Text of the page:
Family: If you have visited Chamkhar town in Bumthang, it is likely that you would have seen two men, in their late 80s, walking together along the road or loitering in the town.
Sometimes they entertain visitors with their unique dances.
Popularly known as Chengyala and Chudrula, the two differently-abled men are known figures in Chamkhar.
Even the stray dogs in the town are friendly with them.
While many Bumthang residents, especially children, tease them, many appreciate the strong bond the brothers share.
The two brothers can often be seen together basking in the sun and feeding the stray dogs in the town.
A Chamkhar resident said the two brothers always share their meals with each other.
Walking barefoot by the road they stop to beg for money.
They live in a one-storey house near Jakar Lhakang. The Tarayana Foundation constructed a house for them. Two dogs guard the house, barring anyone from entering the premises.
Chamkhar residents, who often feed the two brothers and give them clothes, say the twins are popular because they do not steal or cause problems. “They just beg, eat and entertain people,” a resident said.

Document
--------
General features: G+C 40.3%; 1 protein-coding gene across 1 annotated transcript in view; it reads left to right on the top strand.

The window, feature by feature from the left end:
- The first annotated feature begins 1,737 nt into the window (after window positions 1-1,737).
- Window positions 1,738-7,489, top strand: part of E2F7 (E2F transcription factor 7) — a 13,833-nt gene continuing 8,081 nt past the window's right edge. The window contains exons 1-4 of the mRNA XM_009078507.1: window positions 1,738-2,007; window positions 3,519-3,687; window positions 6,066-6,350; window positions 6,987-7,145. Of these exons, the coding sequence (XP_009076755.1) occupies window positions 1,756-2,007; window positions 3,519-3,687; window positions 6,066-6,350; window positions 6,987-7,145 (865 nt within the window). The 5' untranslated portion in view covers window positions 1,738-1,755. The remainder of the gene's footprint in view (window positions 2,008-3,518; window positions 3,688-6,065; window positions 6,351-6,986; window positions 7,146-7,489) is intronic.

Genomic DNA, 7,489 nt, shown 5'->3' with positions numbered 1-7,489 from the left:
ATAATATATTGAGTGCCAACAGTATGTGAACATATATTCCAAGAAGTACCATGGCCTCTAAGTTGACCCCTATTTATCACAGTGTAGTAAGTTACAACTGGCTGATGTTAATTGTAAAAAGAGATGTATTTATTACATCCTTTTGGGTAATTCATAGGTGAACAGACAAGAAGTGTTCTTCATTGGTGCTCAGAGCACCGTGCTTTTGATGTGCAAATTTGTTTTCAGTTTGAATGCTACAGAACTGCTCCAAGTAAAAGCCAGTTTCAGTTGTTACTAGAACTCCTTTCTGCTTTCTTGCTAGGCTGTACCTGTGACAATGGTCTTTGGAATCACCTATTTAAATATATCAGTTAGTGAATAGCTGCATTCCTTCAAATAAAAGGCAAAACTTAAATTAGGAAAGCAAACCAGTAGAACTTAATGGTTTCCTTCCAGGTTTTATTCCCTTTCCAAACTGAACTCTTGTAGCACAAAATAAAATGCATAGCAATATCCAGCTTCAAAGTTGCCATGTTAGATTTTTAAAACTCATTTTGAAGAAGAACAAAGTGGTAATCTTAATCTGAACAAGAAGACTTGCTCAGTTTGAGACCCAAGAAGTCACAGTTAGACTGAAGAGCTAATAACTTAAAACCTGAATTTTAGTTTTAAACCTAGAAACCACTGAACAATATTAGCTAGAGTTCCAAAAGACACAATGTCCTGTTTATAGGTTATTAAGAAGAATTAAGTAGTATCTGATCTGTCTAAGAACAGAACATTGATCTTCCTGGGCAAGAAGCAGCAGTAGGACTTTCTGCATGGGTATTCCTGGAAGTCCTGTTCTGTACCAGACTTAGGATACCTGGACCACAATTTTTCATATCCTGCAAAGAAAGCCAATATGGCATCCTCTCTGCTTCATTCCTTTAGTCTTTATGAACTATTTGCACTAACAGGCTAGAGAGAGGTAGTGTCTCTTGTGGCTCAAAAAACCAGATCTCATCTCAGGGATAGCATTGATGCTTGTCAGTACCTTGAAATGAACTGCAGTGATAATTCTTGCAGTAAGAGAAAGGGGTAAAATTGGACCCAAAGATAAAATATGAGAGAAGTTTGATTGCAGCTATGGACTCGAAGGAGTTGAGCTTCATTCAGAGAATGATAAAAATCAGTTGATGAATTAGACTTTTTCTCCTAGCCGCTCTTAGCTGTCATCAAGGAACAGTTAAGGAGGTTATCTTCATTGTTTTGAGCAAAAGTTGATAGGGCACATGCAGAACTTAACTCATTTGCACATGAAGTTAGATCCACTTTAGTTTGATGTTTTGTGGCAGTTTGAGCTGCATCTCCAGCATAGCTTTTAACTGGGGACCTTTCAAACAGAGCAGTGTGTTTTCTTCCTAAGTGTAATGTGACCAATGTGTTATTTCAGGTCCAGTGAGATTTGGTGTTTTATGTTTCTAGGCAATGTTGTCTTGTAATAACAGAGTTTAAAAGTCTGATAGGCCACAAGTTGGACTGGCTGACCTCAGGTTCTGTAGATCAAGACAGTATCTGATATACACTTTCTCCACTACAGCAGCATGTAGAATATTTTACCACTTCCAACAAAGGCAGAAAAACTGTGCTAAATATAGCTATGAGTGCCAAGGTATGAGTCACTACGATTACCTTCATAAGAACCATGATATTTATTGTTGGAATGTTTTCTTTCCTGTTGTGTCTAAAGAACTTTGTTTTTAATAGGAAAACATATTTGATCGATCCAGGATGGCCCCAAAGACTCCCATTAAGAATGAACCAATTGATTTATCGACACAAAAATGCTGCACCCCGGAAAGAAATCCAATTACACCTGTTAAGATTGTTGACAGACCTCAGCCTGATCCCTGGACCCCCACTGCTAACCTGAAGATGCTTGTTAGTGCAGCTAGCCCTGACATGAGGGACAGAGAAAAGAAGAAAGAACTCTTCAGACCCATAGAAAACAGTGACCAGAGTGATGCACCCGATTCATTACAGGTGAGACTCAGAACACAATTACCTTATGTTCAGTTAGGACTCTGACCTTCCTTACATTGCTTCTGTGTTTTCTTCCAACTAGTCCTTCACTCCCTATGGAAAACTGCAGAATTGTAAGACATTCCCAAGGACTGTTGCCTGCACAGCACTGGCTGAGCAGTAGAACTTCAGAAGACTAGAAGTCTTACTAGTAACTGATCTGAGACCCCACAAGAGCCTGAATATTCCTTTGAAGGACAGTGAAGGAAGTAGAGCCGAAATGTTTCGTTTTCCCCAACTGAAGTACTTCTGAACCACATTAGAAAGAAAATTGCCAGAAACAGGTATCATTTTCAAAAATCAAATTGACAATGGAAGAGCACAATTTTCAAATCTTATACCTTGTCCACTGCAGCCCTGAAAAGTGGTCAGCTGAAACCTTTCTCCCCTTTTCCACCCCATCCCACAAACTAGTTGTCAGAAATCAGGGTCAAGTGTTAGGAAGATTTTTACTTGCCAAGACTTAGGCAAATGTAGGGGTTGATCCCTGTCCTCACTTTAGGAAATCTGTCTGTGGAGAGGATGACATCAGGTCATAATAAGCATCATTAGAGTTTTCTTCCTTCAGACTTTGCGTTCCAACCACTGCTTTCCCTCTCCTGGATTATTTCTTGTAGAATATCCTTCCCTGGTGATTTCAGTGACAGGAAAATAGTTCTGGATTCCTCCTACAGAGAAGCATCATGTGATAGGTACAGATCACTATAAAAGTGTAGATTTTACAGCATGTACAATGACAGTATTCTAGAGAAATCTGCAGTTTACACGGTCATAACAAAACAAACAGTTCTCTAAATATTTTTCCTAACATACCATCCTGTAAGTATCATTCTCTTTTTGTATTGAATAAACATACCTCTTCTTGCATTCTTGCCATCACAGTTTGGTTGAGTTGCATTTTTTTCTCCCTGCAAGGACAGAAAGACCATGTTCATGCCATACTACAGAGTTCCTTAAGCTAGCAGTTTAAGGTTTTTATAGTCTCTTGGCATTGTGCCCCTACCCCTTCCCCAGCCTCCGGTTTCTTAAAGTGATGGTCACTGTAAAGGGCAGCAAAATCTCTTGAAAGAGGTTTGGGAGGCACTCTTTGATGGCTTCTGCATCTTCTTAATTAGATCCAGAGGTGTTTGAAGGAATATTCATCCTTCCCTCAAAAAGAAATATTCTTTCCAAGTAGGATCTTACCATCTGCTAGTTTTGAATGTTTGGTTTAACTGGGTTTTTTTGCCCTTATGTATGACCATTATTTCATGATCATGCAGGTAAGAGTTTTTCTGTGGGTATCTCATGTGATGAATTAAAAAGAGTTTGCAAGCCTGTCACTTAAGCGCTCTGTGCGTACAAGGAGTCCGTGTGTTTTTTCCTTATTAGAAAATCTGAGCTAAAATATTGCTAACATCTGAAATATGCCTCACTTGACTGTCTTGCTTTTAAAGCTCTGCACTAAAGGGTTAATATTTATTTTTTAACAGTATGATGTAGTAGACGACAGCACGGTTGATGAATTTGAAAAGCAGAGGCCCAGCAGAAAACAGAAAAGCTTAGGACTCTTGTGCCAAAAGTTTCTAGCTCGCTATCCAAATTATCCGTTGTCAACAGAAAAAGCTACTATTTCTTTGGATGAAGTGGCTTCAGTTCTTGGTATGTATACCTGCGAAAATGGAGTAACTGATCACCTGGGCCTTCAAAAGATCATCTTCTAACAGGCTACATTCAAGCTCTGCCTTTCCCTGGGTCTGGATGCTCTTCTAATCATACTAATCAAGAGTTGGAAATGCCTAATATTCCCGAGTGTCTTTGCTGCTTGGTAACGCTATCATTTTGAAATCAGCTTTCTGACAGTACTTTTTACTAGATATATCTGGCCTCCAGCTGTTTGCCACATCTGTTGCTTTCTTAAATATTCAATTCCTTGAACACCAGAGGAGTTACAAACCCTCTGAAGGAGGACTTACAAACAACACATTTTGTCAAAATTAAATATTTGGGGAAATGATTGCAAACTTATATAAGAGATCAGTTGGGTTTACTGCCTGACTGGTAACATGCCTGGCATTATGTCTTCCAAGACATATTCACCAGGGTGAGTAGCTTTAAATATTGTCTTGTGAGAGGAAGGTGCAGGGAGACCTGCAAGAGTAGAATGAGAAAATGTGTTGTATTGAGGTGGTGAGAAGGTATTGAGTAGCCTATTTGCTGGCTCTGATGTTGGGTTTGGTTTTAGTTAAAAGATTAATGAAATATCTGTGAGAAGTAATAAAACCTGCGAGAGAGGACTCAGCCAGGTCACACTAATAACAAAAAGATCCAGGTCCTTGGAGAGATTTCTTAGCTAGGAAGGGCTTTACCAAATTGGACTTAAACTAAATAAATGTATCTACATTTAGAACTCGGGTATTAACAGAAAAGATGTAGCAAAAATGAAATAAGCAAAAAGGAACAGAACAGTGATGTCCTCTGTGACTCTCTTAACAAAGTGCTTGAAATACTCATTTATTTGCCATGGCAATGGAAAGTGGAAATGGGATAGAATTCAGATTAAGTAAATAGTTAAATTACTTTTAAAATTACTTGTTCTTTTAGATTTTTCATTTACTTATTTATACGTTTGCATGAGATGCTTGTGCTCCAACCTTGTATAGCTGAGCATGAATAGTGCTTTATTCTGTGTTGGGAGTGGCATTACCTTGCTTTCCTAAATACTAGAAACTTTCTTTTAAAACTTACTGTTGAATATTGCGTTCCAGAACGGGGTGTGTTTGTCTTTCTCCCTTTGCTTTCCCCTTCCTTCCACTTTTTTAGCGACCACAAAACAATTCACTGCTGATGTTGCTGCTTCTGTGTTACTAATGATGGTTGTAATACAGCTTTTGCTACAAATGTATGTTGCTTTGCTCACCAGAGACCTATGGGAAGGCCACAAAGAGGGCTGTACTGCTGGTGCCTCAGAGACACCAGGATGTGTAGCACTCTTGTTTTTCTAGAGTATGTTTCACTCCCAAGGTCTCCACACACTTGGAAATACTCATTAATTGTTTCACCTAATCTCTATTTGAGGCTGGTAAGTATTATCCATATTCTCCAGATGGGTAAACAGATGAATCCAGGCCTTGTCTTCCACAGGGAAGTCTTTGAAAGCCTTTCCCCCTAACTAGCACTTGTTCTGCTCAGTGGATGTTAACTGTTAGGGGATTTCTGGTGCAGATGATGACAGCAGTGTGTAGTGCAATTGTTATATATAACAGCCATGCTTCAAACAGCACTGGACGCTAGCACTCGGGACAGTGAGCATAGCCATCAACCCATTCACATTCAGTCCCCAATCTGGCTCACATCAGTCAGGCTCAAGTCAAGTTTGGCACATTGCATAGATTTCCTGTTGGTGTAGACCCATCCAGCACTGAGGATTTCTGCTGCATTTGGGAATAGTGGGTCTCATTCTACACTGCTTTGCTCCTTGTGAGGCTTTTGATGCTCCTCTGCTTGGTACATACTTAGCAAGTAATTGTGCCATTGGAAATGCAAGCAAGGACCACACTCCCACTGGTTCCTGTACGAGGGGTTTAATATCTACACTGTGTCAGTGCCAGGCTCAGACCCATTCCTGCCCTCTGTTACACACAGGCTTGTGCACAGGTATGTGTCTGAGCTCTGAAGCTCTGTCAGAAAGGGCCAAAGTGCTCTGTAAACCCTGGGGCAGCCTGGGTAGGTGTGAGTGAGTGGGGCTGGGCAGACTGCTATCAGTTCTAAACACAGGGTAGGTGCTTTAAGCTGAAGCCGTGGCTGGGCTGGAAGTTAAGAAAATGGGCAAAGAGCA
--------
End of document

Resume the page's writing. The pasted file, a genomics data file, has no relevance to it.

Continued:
Of the two brothers, the elder one, Chengyala, can mumble some words and he acts as a translator for his younger brother, Chudrula, using sign language.
They have their roles to run in the household and Chengyala said he fetches firewood while his younger brother does the cooking. “We make a point to be at home by evening,” he said.
Chengala claims that they have a sister and a brother but no one knows if it is true. Their mother died a few years back.
Chamkhar residents said that whenever the brothers have a misunderstanding, the town knows about it. This is because they are not together.
The two brothers usually roam around Camkhar town and can also be seen around the nearby lhakhangs in Bumthang during the rituals.
Asked if they still enjoyed dancing at their age, Chengala said they do it when they need money. “But many people now give money without making us dance,” he said. “They must be thinking that we are too old to dance.”